Courtesy of Danika Kimberly So

Representation and welcoming spaces are becoming a growing conversation on campus. With the trans teach-in on Wednesday following the arrival of Jordan Peterson last Saturday, it's apparent student programming is working towards opening up the campus to more conversations.

Spearheading the Emergence Queer Arts Festival to keep the conversation going are Emma and Marta Croll-Baehre. The two sisters are hoping to make the arts festival a night to remember featuring cross-disciplinary performances and art ranging from drag, spoken word, visual arts and music. 

The event will take place in the International and Graduate Affairs Building atrium on Friday, March 24. This year's theme, PULSE, pays homage to the tragic shooting at the Orlando nightclub last summer.

The sisters will also host the event to bring life and hospitality to newcomers and veterans. 

One of the most notable performers of the night will be R Flex, local musician and artist known for his hard beats, synths and artistic performances. Marta also looks forward to the appearance of James Bailey, another R&B-esque performer gaining traction from Toronto.

Emma mentions that all of the featured work are from rising artists to stay true to the festival's name.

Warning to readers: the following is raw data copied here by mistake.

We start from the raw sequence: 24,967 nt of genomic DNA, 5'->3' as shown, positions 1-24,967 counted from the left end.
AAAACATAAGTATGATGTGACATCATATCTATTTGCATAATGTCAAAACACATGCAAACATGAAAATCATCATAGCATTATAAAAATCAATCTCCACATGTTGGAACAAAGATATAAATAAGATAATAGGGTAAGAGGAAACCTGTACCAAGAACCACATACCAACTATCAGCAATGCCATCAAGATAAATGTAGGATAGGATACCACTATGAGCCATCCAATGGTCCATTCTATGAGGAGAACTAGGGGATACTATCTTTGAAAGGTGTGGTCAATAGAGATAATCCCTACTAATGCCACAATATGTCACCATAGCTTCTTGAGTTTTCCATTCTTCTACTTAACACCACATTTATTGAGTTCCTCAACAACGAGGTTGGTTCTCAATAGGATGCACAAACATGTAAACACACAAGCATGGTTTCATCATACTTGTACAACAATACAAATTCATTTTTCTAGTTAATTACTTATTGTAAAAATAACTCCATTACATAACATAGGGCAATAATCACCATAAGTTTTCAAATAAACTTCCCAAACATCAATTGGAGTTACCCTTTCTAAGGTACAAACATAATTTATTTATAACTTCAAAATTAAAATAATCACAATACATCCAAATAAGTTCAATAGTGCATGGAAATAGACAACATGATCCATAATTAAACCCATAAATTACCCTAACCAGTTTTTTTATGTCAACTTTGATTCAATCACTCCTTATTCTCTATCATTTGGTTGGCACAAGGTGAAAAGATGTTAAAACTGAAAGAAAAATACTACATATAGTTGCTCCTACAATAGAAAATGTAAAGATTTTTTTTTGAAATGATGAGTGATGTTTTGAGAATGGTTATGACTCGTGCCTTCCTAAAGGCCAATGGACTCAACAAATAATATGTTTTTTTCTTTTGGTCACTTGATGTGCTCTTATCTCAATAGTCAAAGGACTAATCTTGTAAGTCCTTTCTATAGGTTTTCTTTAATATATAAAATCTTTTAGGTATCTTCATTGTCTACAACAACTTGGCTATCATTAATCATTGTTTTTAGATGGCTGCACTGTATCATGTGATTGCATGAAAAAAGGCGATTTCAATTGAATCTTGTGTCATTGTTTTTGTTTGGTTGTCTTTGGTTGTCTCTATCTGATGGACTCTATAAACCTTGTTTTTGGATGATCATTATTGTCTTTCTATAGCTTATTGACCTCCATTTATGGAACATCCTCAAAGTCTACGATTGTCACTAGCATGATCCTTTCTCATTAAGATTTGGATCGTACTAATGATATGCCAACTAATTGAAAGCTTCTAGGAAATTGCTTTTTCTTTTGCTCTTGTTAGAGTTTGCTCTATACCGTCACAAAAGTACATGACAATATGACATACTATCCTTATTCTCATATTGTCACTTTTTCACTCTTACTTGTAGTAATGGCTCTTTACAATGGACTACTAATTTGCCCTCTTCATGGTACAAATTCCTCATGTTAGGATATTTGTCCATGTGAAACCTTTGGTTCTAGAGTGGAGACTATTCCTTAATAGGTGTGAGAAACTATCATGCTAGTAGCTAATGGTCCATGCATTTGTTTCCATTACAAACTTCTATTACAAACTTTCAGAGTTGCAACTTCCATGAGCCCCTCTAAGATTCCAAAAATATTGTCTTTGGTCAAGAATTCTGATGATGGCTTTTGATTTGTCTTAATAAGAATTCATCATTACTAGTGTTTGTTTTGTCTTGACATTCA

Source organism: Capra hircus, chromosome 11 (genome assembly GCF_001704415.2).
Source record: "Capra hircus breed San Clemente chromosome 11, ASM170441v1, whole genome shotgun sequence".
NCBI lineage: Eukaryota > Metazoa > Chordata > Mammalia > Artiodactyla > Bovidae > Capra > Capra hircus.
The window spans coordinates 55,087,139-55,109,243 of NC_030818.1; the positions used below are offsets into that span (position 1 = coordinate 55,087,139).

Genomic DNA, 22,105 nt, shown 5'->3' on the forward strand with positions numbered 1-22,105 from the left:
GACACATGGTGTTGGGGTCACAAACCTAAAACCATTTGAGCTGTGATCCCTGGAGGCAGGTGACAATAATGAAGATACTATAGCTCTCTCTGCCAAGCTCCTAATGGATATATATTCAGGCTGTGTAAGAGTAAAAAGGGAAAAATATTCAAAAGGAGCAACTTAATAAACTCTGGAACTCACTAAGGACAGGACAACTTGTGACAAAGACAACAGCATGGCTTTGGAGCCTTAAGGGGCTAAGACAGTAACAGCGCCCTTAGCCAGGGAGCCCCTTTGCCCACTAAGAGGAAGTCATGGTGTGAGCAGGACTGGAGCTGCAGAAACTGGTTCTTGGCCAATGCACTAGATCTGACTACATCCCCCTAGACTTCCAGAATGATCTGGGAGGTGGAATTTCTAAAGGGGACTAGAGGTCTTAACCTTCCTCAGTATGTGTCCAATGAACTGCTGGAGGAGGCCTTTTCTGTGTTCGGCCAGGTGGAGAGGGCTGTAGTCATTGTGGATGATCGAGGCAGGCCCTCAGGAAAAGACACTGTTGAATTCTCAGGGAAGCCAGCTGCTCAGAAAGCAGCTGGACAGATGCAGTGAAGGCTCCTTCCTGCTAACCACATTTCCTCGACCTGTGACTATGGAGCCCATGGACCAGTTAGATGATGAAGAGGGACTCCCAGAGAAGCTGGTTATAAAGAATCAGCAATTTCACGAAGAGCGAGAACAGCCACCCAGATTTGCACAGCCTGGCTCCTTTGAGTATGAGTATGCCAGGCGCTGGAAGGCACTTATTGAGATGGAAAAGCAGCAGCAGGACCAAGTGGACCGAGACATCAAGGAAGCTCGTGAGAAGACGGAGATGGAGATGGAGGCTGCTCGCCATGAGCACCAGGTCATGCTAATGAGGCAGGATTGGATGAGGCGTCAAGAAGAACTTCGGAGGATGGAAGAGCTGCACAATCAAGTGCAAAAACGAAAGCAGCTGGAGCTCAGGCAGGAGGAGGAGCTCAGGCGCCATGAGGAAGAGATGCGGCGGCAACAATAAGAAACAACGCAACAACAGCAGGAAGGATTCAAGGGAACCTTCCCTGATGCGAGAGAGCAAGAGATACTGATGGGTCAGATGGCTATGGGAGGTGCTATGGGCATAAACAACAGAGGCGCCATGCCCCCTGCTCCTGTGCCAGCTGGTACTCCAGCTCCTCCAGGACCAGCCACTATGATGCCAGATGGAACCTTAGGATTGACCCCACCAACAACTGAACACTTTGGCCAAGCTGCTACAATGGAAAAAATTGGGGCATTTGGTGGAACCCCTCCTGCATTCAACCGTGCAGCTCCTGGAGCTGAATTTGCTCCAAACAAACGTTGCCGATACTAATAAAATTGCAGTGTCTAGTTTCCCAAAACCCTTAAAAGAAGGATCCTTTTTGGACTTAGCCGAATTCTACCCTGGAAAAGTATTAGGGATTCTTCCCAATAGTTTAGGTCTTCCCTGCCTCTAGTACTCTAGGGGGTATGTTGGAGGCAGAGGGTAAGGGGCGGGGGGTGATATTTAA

"Because it's an emergence art festival we are going to be having a lot of emerging performers so slam poets, spoken word poets, up and coming musicians," she begins. "It's definitely open to a range of efforts but equally exciting all round."

With respects to the current campus climate, both Marta and Emma believe this is an apt time to create spaces where queer arts are appreciated in the Western community. Due to the lack of protestors at Peterson's event and the media's perceived reception from Western students, Emma stresses the importance of representation of different opinions and art at Western. 


Bridging the gap between the Western community and London's LBGTQ+ scene is a vital step in showing that those within the community are heard, respected, understood and have a platform to share their stories in a creative way. 

"I think our institution is quite conservative and I think there is an absence of LGBTQ+-based events on campus and arts events in general," Emma states. "So I think that this is an ideal amalgamation between the two particular communities in order to demonstrate to people on campus, and the broader London community, that these two areas of the arts and LGBTQ+-based initiatives are important and imperative showing people that there are more than tolerated but accepted."

Offering a night of queer performance art is an opportunity for the sisters to serve a community that is silenced on Western's campus, and with recent events considered, they are thrilled they had the opportunity to plan this year's festival. Emma and Marta are ready to open their arms and embrace everyone who attends the Emergence Queer Arts, assuring that all who come are welcome and safe at the event.

For more information on Emergence Queer Arts Festival can be found on Facebook



Culture editor for volume 109 and 110, Samah spends her time bingewatching Netflix and sipping Starbucks while critiquing music, film and social media. She's specializing in Women's Studies and minoring in Creative Writing.

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